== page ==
Back to the basics: Listening and lifelong learning

Contemporary PEDS JournalMarch 2024
Volume 40
Issue 02

"We cannot lead, innovate, and learn if we do not listen to those we seek to serve. Listening is the foundation of trust and trust is the foundation of every therapeutic alliance."

Back to the basics: Listening and lifelong learning | Image Credit: Author provided

Back to the basics: Listening and lifelong learning | Image Credit: Author provided

The fact that there is a mental health crisis is no secret to practicing pediatricians everywhere. We have been watching it unfold before our eyes over the last 2 decades. García-Carrión and colleagues wrote a metanalysis in 2019, before the pandemic, about the growing crisis and the need to begin thinking outside the box of individual talk therapy to tackle the global crisis.1


I took a step back from my regular pediatric practice to learn more about how I could make a significant impact on the mental health crisis of my patient population. To do so, I went back to school to get my master's in social work. It was a good fit because as a foster care and adoption advocate, this special population suffers even more from lack of prioritization and access to mental healthcare. But something else happened in the process, my perspective on how we care for our patients deepened.


As I attempt to straddle these 2 professions, the silos between medicine and the allied health professions are even clearer. I am currently learning a level-5 evidence-based modality, neurofeedback, for the treatment of attention-deficit/hyperactivity disorder (ADHD) from a social worker with decades of experience. Neurofeedback is also being researched and used to help treat depression, anxiety, substance use disorder (SUD), obsessive-compulsive disorder (OCD), schizophrenia, autism spectrum disorder (ASD), learning disabilities, and more. The breakthrough in its utilization came 50 years ago when Barry Sterman, PhD, professor of Neurobiology and Behavioral Psychology at UCLA, discovered that cats can modify their own brainwaves via operant conditioning. He discovered that these changes also protected them against seizures. That led to a successful experiment in humans followed by decades of research, hundreds of papers, chapters in neuroscience books as well as entire books on the subject by Sterman.2 As happens in the social and medical sciences, many others have been drawn in and are also doing research and utilizing neurofeedback. I was left to wonder why my profession was largely ignorant or dismissive of this powerful tool. Is it these silos? If so, what is keeping us in these silos?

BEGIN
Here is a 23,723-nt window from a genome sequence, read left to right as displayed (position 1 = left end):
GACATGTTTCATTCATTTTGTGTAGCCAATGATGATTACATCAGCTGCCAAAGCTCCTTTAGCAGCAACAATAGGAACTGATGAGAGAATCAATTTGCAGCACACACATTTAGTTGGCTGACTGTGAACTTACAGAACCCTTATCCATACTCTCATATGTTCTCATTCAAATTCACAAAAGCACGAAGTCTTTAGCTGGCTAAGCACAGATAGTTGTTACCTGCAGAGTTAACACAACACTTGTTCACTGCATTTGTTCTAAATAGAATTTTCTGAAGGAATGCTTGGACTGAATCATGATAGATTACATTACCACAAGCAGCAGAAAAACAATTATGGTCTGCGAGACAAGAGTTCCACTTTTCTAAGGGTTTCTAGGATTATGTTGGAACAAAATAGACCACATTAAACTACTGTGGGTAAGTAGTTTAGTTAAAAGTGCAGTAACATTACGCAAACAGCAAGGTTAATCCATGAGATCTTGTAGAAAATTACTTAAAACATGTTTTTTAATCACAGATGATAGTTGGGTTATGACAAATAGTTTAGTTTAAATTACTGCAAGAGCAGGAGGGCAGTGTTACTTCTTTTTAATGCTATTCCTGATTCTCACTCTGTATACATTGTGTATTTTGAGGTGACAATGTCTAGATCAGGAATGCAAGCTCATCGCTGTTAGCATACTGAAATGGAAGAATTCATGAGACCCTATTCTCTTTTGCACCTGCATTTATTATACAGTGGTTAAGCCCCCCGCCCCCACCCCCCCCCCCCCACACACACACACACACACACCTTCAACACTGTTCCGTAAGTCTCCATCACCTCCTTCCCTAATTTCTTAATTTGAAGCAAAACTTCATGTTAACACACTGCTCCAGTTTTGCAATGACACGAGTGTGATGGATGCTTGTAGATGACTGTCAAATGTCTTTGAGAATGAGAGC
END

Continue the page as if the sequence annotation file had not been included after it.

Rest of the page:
Learning from patients

Then something heartbreaking occurred. The neurofeedback clinic where I am working recently started neurofeedback training on a young man with epilepsy. His seizures started as small eye twitches that were chalked up to tics “secondary to the stress of the pandemic” by his general pediatrician. Over the next year, they progressed, and it became obvious they were seizures. The child was appropriately referred to a pediatric neurologist. His parents had heard about the side effects of antiepileptic medications and therefore sought alternative therapies until the seizures began significantly impacting their son’s daily life. They took him to the pediatric neurologist at a local children’s hospital, where he was admitted and started on two medications. The parents’ fears were realized: “He used to be so loving and kind. He had such a big heart. Since starting medications, he is oppositional and cold. He has anger outbursts over the smallest things.” They continued the medications but renewed their quest for other means to help their son. They found their way to the neurofeedback clinic where I am learning and working. Incredibly, but predictably, his seizures began abating, slowly but surely. The child’s mother then hoped to discuss neurofeedback with his pediatric neurologist at his upcoming appointment to see if he could be weaned from at least one of the medications. She was concerned she would be treated much the same way she was when they showed up at the hospital, with disregard and disgust for choosing to explore alternatives in the first place. I decided to write a letter, doctor to doctor, and explain the modality, its scientific base and the child’s progress. I am not sure if she read the letter, but what I do know is that, once again, the mother’s fears were realized. She called me in tears after the appointment: “I just cannot handle it. The things she said, in front of my child. The way she talked to me. I cannot go back. She would not even listen. The pediatric neurologist said, ‘If it worked, we would be doing it here.” I referred her son to a neurologist out-of-state who uses neurofeedback in his practice.